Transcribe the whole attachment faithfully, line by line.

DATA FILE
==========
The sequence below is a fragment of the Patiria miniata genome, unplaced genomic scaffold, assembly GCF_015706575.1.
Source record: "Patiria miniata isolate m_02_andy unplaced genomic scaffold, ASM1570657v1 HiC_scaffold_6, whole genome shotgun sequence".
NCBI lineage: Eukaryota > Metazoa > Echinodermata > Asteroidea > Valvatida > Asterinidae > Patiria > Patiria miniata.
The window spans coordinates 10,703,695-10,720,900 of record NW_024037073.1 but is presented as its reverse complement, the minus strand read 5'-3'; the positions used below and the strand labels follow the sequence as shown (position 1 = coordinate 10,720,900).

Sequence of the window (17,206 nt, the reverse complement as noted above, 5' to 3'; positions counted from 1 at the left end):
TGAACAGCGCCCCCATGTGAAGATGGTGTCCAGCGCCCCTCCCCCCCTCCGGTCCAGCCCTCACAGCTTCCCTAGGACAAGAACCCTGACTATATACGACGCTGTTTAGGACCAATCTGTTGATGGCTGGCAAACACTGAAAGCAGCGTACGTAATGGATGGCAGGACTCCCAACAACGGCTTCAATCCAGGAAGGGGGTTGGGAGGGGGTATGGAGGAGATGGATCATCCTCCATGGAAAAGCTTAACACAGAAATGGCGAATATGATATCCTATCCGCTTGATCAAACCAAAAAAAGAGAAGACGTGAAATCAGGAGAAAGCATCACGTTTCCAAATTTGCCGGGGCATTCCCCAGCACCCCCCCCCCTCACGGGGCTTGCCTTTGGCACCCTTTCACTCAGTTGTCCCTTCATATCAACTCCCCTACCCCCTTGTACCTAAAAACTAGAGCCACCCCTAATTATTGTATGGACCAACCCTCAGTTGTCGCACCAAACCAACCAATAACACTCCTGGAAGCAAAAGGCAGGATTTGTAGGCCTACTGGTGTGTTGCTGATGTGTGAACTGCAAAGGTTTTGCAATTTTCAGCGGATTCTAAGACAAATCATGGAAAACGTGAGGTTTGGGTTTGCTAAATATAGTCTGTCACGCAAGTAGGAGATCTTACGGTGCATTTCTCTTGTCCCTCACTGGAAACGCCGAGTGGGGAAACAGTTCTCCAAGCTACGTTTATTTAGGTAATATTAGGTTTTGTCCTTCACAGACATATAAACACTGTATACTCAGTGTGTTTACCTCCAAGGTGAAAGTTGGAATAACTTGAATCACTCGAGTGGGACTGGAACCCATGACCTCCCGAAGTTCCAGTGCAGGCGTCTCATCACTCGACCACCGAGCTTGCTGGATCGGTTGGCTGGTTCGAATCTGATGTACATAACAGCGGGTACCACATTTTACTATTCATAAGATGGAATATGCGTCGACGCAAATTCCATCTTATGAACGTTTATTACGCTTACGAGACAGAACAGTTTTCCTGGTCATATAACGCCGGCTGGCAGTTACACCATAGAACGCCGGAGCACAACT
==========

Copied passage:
The sequence below is a fragment of the Patiria miniata genome, unplaced genomic scaffold, assembly GCF_015706575.1.
Source record: "Patiria miniata isolate m_02_andy unplaced genomic scaffold, ASM1570657v1 HiC_scaffold_6, whole genome shotgun sequence".
NCBI lineage: Eukaryota > Metazoa > Echinodermata > Asteroidea > Valvatida > Asterinidae > Patiria > Patiria miniata.
The window spans coordinates 10,703,695-10,720,900 of record NW_024037073.1 but is presented as its reverse complement, the minus strand read 5'-3'; the positions used below and the strand labels follow the sequence as shown (position 1 = coordinate 10,720,900).

Sequence of the window (17,206 nt, the reverse complement as noted above, 5' to 3'; positions counted from 1 at the left end):
TGAACAGCGCCCCCATGTGAAGATGGTGTCCAGCGCCCCTCCCCCCCTCCGGTCCAGCCCTCACAGCTTCCCTAGGACAAGAACCCTGACTATATACGACGCTGTTTAGGACCAATCTGTTGATGGCTGGCAAACACTGAAAGCAGCGTACGTAATGGATGGCAGGACTCCCAACAACGGCTTCAATCCAGGAAGGGGGTTGGGAGGGGGTATGGAGGAGATGGATCATCCTCCATGGAAAAGCTTAACACAGAAATGGCGAATATGATATCCTATCCGCTTGATCAAACCAAAAAAAGAGAAGACGTGAAATCAGGAGAAAGCATCACGTTTCCAAATTTGCCGGGGCATTCCCCAGCACCCCCCCCCCTCACGGGGCTTGCCTTTGGCACCCTTTCACTCAGTTGTCCCTTCATATCAACTCCCCTACCCCCTTGTACCTAAAAACTAGAGCCACCCCTAATTATTGTATGGACCAACCCTCAGTTGTCGCACCAAACCAACCAATAACACTCCTGGAAGCAAAAGGCAGGATTTGTAGGCCTACTGGTGTGTTGCTGATGTGTGAACTGCAAAGGTTTTGCAATTTTCAGCGGATTCTAAGACAAATCATGGAAAACGTGAGGTTTGGGTTTGCTAAATATAGTCTGTCACGCAAGTAGGAGATCTTACGGTGCATTTCTCTTGTCCCTCACTGGAAACGCCGAGTGGGGAAACAGTTCTCCAAGCTACGTTTATTTAGGTAATATTAGGTTTTGTCCTTCACAGACATATAAACACTGTATACTCAGTGTGTTTACCTCCAAGGTGAAAGTTGGAATAACTTGAATCACTCGAGTGGGACTGGAACCCATGACCTCCCGAAGTTCCAGTGCAGGCGTCTCATCACTCGACCACCGAGCTTGCTGGATCGGTTGGCTGGTTCGAATCTGATGTACATAACAGCGGGTACCACATTTTACTATTCATAAGATGGAATATGCGTCGACGCAAATTCCATCTTATGAACGTTTATTACGCTTACGAGACAGAACAGTTTTCCTGGTCATATAACGCCGGCTGGCAGTTACACCATAGAACGCCGGAGCACAACT